Nicolai Medtner, who died in London on 13 November 1951, was one of the very last Romantic composer-pianists. Overshadowed by his contemporaries Scriabin and Rachmaninoff, Medtner made the piano the focus of his creative activity and frequently tempered a Russian spirit with music firmly rooted in the Western classical tradition. A scholar writes, “Fully developed almost from the time of his first published works, his musical idiom changed very little throughout his career, and his entire output is remarkably consistent in quality.”
Medtner Plays Medtner’s Fairy Tale, Op. 14, No. 2 “March of the Paladin”
Medtner was a determined idealist who believed in the immutable laws of art. He was not concerned about making friends, as he consistently refused to play before Communist officials and mercilessly attacked both modernism and the “vacant pursuit of current musical fashions as aberrations.” He publicly voiced his disgust with modern music, and led the fight “against the demands of fashion, which, has affected a large part of the musical world.”
The connection between an artist’s soul and his art was of primary importance to Medtner, and “success itself gives me no satisfaction at all, despite its undoubted practical results–brilliant reviews and a certain sum of money. It gives me no satisfaction precisely because it is practical and not to do with ideals. But an artist can get satisfaction only from sympathy with, and celebration of, his ideals. As I see it, however insignificant an artist may be, for him his ideals are the most precious thing he has.”
Nicolai Medtner: Violin Sonata No. 1 in B minor, Op. 21 (Chloë Hanslip, violin; Igor Tchetuev, piano)
In 1935, the Medtners were invited to visit fellow Russian émigré Michael Barikevitsch in England. They moved into a house in Golders Green, London, their home for the next 16 years. Medtner described it as a fairy tale, as “apart from the English and the Russians, no one want to know me.” He published his artistic and personal creed in 1935, provocatively titled The Muse and the Fashion: Being a Defence of the Foundations of the Art of Music.
Sadly, the outbreak of war shattered the modest success Medtner was enjoying, and the payments from his German publisher disappeared. “He had not a single student and concerts had all been cancelled as well.” The Medtners essentially lived off of the generosity of friends, in particular the pianist Edna Iles, who had specialized in Medtner’s music for many years. Financial hardship aside, Medtner started to experience serious health concerns as he was diagnosed with coronary thrombosis. While writing his third and last piano concerto in Warwickshire in 1942, the composer suffered a serious heart attack.
Nicolai Medtner: Sonata Idyll, Op. 56
Maharaja Jayachamaraja Wadiyar
Medtner made a slow recovery, but in response to his constant dismissal of his music he wrote, “No man having lighted a candle conceals it under a bushel or puts it under a bed…Have I lighted a candle in my work? Yes, I believe I have lighted several small candles, and some of them were lighted by me for the glory of God and so, of course, under the bed is not the place for them… I have been dispossessed of my native land; here, abroad, modernism has been raging.”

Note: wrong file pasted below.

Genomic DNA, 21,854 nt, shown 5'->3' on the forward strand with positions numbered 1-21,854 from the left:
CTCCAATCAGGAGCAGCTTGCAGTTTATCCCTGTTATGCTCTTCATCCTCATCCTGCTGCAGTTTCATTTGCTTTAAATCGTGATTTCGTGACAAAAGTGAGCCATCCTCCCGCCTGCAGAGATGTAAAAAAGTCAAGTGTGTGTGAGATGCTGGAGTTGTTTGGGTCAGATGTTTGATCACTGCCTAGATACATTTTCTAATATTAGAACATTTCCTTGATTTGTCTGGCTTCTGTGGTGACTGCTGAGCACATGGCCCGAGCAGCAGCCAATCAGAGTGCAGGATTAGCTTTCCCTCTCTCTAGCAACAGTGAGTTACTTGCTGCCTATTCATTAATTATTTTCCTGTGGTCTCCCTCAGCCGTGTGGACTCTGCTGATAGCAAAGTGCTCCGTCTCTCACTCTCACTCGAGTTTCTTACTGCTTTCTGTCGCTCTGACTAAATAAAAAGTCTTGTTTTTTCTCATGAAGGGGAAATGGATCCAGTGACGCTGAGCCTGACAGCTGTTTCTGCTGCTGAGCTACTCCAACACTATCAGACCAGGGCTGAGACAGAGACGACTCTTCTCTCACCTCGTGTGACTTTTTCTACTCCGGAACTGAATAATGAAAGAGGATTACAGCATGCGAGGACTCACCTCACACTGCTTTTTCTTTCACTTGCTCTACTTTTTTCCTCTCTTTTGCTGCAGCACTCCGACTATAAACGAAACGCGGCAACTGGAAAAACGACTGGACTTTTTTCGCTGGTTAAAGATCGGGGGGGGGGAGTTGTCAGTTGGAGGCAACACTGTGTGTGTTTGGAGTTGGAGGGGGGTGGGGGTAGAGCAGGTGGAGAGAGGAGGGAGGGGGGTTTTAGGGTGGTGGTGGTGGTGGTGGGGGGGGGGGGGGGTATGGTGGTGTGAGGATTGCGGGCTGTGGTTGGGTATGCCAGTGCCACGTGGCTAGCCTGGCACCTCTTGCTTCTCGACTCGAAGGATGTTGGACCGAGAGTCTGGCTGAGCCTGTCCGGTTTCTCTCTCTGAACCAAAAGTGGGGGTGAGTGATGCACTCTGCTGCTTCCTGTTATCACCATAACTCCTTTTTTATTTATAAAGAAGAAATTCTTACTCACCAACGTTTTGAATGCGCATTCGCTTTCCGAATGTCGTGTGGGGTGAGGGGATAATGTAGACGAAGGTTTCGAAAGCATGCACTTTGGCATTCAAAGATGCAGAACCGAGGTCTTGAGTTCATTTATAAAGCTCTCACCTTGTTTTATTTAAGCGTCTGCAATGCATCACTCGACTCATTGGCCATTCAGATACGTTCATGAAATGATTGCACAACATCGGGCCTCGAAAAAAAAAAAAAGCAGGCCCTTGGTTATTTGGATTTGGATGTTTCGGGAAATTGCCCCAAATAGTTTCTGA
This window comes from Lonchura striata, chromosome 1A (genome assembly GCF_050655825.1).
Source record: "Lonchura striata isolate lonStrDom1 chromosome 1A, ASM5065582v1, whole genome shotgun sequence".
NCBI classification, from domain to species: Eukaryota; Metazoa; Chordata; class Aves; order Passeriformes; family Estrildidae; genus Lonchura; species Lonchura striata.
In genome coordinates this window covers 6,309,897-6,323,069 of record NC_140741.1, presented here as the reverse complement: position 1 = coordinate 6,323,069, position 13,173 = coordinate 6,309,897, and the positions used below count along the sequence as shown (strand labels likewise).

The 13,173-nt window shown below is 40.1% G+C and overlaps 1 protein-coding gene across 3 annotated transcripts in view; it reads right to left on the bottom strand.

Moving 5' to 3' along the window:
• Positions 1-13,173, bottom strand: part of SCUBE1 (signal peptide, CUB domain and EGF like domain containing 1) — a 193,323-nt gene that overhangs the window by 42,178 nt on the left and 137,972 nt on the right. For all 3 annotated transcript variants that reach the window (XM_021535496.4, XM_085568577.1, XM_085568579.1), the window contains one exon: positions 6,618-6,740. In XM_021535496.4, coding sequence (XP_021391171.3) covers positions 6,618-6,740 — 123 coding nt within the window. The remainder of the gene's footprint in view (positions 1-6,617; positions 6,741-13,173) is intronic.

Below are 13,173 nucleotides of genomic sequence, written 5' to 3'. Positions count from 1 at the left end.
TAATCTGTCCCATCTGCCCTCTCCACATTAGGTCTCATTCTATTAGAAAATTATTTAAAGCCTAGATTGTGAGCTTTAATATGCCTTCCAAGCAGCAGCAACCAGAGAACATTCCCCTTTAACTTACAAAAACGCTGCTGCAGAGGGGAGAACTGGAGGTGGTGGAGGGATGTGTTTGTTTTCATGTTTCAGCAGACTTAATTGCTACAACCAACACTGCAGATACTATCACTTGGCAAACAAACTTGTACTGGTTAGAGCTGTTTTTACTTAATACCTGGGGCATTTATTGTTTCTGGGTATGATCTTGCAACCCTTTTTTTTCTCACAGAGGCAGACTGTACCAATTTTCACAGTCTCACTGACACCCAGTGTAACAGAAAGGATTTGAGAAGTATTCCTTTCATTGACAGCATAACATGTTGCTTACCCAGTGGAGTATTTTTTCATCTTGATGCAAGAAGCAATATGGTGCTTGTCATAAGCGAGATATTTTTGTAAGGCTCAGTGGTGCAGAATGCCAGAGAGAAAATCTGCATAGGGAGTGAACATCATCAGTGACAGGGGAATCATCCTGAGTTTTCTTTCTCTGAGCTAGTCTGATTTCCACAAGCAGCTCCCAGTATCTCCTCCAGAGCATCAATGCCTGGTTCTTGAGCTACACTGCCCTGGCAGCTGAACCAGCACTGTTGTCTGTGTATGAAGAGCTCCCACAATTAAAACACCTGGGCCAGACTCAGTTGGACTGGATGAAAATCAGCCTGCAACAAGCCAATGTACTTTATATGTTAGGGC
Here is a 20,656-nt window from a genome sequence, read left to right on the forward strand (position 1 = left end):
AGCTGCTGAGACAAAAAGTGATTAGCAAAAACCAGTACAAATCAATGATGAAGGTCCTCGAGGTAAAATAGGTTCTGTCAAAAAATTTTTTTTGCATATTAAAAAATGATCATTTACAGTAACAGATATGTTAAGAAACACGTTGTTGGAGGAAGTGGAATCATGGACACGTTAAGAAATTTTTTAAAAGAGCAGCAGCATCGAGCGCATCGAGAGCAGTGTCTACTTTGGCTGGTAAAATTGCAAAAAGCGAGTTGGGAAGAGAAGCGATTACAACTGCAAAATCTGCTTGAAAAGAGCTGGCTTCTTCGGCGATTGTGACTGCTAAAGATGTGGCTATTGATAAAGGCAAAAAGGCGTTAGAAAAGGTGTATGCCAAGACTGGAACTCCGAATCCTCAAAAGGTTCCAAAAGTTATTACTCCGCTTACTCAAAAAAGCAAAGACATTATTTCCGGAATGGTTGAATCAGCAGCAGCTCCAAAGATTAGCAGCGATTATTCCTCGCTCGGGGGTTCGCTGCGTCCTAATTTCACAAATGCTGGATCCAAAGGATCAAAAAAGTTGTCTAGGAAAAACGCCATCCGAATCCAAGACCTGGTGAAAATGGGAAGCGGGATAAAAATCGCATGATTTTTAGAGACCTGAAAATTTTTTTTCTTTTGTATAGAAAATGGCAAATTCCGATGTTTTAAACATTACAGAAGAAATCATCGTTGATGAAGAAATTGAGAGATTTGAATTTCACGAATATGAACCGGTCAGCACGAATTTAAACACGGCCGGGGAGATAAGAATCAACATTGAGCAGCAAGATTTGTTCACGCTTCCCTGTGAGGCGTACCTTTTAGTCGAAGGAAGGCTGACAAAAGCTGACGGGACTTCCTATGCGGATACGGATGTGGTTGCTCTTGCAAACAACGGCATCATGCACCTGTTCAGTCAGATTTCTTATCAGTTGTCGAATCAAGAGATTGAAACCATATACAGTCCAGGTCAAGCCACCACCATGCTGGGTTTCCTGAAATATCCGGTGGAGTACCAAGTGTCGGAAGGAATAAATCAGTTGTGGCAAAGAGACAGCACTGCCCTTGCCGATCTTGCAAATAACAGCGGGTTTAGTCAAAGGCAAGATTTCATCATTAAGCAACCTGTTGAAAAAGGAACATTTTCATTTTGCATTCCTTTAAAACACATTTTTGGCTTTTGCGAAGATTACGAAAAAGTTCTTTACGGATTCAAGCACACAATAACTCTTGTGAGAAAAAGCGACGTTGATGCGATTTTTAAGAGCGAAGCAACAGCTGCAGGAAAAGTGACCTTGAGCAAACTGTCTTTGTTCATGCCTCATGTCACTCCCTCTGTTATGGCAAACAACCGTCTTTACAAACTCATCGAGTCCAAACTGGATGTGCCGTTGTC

Medtner, however, did find a ray of light in the person of the Maharaja of Mysore, Jayachamaraja Wadiyar, a man of letters and a connoisseur of both Western and Carnatic classical music. The Maharaja was a degree holder from Guildhall School of Music and studied to become a concert pianist. In addition to composing music, he patronised countless musicians in his court and became the first president of the Philharmonia Concert Society in 1948. During his presidency, he founded the Medtner Society in 1949, financing the recording of a substantial number of Medtner’s compositions.
Nicolai Medtner: Piano Concerto No. 3 in E minor, Op. 60 “Ballade” (Geoffrey Tozer, piano; London Philharmonic Orchestra; Neeme Järvi, cond.)
As the classical music producer Walter Legge reports, “The visit to Mysore was a fantastic experience… In the weeks I stayed there, the Maharajah agreed to paying for the recordings of the Medtner piano concertos, an album of his songs, and some of his chamber music; he also agreed to give me a subvention of 10,000 pounds a year for three years to enable me to put the Philharmonia Orchestra and the Philharmonia Concert Society on firm basis…”
Over a period of four years, Medtner made gramophone recordings for EMI, featuring many of his most important works, including the three concertos, the Piano Quintet, the First Violin Sonata, and many songs and solo piano pieces. Medtner was able to complete one final work before his death, finishing his Piano Quintet, a work started in 1904. A scholar writes, “the score is covered with Bible passages, as well as paraphrases and quotes of many liturgical chants. Medtner strongly believed that “all delays in the publishing of my records, the reprinting of my compositions are clear and deliberate spokes in the wheels of my war chariot against contemporary music and aesthetic consciousness.” Nicolai Medtner died, aged 71, in his North London home, and was buried at Hendon Cemetery.